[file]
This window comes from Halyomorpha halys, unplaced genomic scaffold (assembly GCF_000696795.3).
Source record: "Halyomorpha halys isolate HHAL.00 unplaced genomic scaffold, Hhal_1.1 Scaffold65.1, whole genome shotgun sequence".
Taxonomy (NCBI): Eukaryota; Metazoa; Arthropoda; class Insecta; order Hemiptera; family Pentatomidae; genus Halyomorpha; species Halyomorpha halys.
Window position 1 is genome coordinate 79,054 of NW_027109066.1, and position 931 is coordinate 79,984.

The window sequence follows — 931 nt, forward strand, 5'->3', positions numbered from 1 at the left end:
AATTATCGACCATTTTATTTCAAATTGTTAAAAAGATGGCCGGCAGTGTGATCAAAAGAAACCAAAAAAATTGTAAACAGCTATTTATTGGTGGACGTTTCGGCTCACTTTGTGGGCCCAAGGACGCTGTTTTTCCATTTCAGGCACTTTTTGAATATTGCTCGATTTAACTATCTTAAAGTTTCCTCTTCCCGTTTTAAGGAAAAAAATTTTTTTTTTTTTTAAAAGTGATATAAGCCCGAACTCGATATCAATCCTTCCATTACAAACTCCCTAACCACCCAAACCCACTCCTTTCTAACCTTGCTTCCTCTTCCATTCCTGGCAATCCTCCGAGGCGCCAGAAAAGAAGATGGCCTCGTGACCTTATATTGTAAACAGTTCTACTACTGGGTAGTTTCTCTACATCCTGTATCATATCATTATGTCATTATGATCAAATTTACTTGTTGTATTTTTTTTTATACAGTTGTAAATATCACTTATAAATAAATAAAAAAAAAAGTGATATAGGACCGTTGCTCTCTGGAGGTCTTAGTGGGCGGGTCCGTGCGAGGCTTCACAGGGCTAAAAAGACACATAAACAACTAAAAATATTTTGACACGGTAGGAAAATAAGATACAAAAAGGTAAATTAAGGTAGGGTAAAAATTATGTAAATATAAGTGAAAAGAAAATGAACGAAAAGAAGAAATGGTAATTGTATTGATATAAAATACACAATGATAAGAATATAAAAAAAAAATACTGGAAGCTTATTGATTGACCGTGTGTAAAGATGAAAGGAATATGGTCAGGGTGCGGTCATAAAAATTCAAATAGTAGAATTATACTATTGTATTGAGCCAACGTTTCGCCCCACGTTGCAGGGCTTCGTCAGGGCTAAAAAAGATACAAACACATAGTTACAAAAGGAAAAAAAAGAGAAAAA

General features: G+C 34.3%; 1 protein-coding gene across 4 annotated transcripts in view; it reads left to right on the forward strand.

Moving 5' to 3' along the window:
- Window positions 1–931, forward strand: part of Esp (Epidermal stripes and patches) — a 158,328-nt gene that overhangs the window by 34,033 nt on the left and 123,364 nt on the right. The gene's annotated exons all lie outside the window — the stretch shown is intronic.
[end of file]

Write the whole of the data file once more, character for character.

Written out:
This window comes from Halyomorpha halys, unplaced genomic scaffold (assembly GCF_000696795.3).
Source record: "Halyomorpha halys isolate HHAL.00 unplaced genomic scaffold, Hhal_1.1 Scaffold65.1, whole genome shotgun sequence".
Taxonomy (NCBI): Eukaryota; Metazoa; Arthropoda; class Insecta; order Hemiptera; family Pentatomidae; genus Halyomorpha; species Halyomorpha halys.
Window position 1 is genome coordinate 79,054 of NW_027109066.1, and position 931 is coordinate 79,984.

The window sequence follows — 931 nt, forward strand, 5'->3', positions numbered from 1 at the left end:
AATTATCGACCATTTTATTTCAAATTGTTAAAAAGATGGCCGGCAGTGTGATCAAAAGAAACCAAAAAAATTGTAAACAGCTATTTATTGGTGGACGTTTCGGCTCACTTTGTGGGCCCAAGGACGCTGTTTTTCCATTTCAGGCACTTTTTGAATATTGCTCGATTTAACTATCTTAAAGTTTCCTCTTCCCGTTTTAAGGAAAAAAATTTTTTTTTTTTTTAAAAGTGATATAAGCCCGAACTCGATATCAATCCTTCCATTACAAACTCCCTAACCACCCAAACCCACTCCTTTCTAACCTTGCTTCCTCTTCCATTCCTGGCAATCCTCCGAGGCGCCAGAAAAGAAGATGGCCTCGTGACCTTATATTGTAAACAGTTCTACTACTGGGTAGTTTCTCTACATCCTGTATCATATCATTATGTCATTATGATCAAATTTACTTGTTGTATTTTTTTTTATACAGTTGTAAATATCACTTATAAATAAATAAAAAAAAAAGTGATATAGGACCGTTGCTCTCTGGAGGTCTTAGTGGGCGGGTCCGTGCGAGGCTTCACAGGGCTAAAAAGACACATAAACAACTAAAAATATTTTGACACGGTAGGAAAATAAGATACAAAAAGGTAAATTAAGGTAGGGTAAAAATTATGTAAATATAAGTGAAAAGAAAATGAACGAAAAGAAGAAATGGTAATTGTATTGATATAAAATACACAATGATAAGAATATAAAAAAAAAATACTGGAAGCTTATTGATTGACCGTGTGTAAAGATGAAAGGAATATGGTCAGGGTGCGGTCATAAAAATTCAAATAGTAGAATTATACTATTGTATTGAGCCAACGTTTCGCCCCACGTTGCAGGGCTTCGTCAGGGCTAAAAAAGATACAAACACATAGTTACAAAAGGAAAAAAAAGAGAAAAA

General features: G+C 34.3%; 1 protein-coding gene across 4 annotated transcripts in view; it reads left to right on the forward strand.

Moving 5' to 3' along the window:
- Window positions 1–931, forward strand: part of Esp (Epidermal stripes and patches) — a 158,328-nt gene that overhangs the window by 34,033 nt on the left and 123,364 nt on the right. The gene's annotated exons all lie outside the window — the stretch shown is intronic.